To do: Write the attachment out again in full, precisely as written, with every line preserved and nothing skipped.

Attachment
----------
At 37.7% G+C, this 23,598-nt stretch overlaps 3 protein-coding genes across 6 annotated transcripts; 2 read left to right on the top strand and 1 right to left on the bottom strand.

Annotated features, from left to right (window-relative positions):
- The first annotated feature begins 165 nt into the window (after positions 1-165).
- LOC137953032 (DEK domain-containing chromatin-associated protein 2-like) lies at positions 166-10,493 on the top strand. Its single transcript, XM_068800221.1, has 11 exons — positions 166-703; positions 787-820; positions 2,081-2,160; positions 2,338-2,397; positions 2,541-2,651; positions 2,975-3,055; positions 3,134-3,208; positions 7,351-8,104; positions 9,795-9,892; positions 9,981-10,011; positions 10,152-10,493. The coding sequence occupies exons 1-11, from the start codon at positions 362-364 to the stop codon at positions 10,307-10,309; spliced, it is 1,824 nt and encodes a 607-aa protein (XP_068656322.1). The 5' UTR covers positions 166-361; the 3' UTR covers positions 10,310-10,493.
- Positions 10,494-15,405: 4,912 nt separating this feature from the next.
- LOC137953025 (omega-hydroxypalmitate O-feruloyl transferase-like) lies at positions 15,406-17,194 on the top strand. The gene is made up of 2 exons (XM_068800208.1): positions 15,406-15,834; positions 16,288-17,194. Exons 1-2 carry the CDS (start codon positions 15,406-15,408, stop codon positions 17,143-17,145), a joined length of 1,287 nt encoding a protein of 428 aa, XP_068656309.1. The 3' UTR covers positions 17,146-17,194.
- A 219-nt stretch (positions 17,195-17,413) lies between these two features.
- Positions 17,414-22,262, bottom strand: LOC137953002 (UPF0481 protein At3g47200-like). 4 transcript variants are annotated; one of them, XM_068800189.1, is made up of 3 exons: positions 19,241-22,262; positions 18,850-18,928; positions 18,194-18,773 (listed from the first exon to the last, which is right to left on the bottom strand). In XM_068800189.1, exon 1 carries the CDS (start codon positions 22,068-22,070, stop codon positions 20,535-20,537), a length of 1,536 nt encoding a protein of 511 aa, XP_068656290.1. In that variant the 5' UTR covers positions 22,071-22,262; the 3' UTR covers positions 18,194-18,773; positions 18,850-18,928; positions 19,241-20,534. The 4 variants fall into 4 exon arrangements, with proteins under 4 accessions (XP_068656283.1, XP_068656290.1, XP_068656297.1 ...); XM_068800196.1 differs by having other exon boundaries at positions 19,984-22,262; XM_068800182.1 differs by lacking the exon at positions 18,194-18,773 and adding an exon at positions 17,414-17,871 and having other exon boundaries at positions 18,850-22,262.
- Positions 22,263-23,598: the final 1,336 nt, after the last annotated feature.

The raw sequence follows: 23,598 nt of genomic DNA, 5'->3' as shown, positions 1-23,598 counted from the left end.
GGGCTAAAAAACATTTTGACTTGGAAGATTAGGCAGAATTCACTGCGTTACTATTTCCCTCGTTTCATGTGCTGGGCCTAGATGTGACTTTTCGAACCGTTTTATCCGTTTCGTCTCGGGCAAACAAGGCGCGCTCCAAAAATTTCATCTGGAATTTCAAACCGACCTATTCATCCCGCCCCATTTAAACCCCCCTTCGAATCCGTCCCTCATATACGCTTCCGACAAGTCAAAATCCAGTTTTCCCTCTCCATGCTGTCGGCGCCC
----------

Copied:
At 37.7% G+C, this 23,598-nt stretch overlaps 3 protein-coding genes across 6 annotated transcripts; 2 read left to right on the top strand and 1 right to left on the bottom strand.

Annotated features, from left to right (window-relative positions):
- The first annotated feature begins 165 nt into the window (after positions 1-165).
- LOC137953032 (DEK domain-containing chromatin-associated protein 2-like) lies at positions 166-10,493 on the top strand. Its single transcript, XM_068800221.1, has 11 exons — positions 166-703; positions 787-820; positions 2,081-2,160; positions 2,338-2,397; positions 2,541-2,651; positions 2,975-3,055; positions 3,134-3,208; positions 7,351-8,104; positions 9,795-9,892; positions 9,981-10,011; positions 10,152-10,493. The coding sequence occupies exons 1-11, from the start codon at positions 362-364 to the stop codon at positions 10,307-10,309; spliced, it is 1,824 nt and encodes a 607-aa protein (XP_068656322.1). The 5' UTR covers positions 166-361; the 3' UTR covers positions 10,310-10,493.
- Positions 10,494-15,405: 4,912 nt separating this feature from the next.
- LOC137953025 (omega-hydroxypalmitate O-feruloyl transferase-like) lies at positions 15,406-17,194 on the top strand. The gene is made up of 2 exons (XM_068800208.1): positions 15,406-15,834; positions 16,288-17,194. Exons 1-2 carry the CDS (start codon positions 15,406-15,408, stop codon positions 17,143-17,145), a joined length of 1,287 nt encoding a protein of 428 aa, XP_068656309.1. The 3' UTR covers positions 17,146-17,194.
- A 219-nt stretch (positions 17,195-17,413) lies between these two features.
- Positions 17,414-22,262, bottom strand: LOC137953002 (UPF0481 protein At3g47200-like). 4 transcript variants are annotated; one of them, XM_068800189.1, is made up of 3 exons: positions 19,241-22,262; positions 18,850-18,928; positions 18,194-18,773 (listed from the first exon to the last, which is right to left on the bottom strand). In XM_068800189.1, exon 1 carries the CDS (start codon positions 22,068-22,070, stop codon positions 20,535-20,537), a length of 1,536 nt encoding a protein of 511 aa, XP_068656290.1. In that variant the 5' UTR covers positions 22,071-22,262; the 3' UTR covers positions 18,194-18,773; positions 18,850-18,928; positions 19,241-20,534. The 4 variants fall into 4 exon arrangements, with proteins under 4 accessions (XP_068656283.1, XP_068656290.1, XP_068656297.1 ...); XM_068800196.1 differs by having other exon boundaries at positions 19,984-22,262; XM_068800182.1 differs by lacking the exon at positions 18,194-18,773 and adding an exon at positions 17,414-17,871 and having other exon boundaries at positions 18,850-22,262.
- Positions 22,263-23,598: the final 1,336 nt, after the last annotated feature.

The raw sequence follows: 23,598 nt of genomic DNA, 5'->3' as shown, positions 1-23,598 counted from the left end.
GGGCTAAAAAACATTTTGACTTGGAAGATTAGGCAGAATTCACTGCGTTACTATTTCCCTCGTTTCATGTGCTGGGCCTAGATGTGACTTTTCGAACCGTTTTATCCGTTTCGTCTCGGGCAAACAAGGCGCGCTCCAAAAATTTCATCTGGAATTTCAAACCGACCTATTCATCCCGCCCCATTTAAACCCCCCTTCGAATCCGTCCCTCATATACGCTTCCGACAAGTCAAAATCCAGTTTTCCCTCTCCATGCTGTCGGCGCCC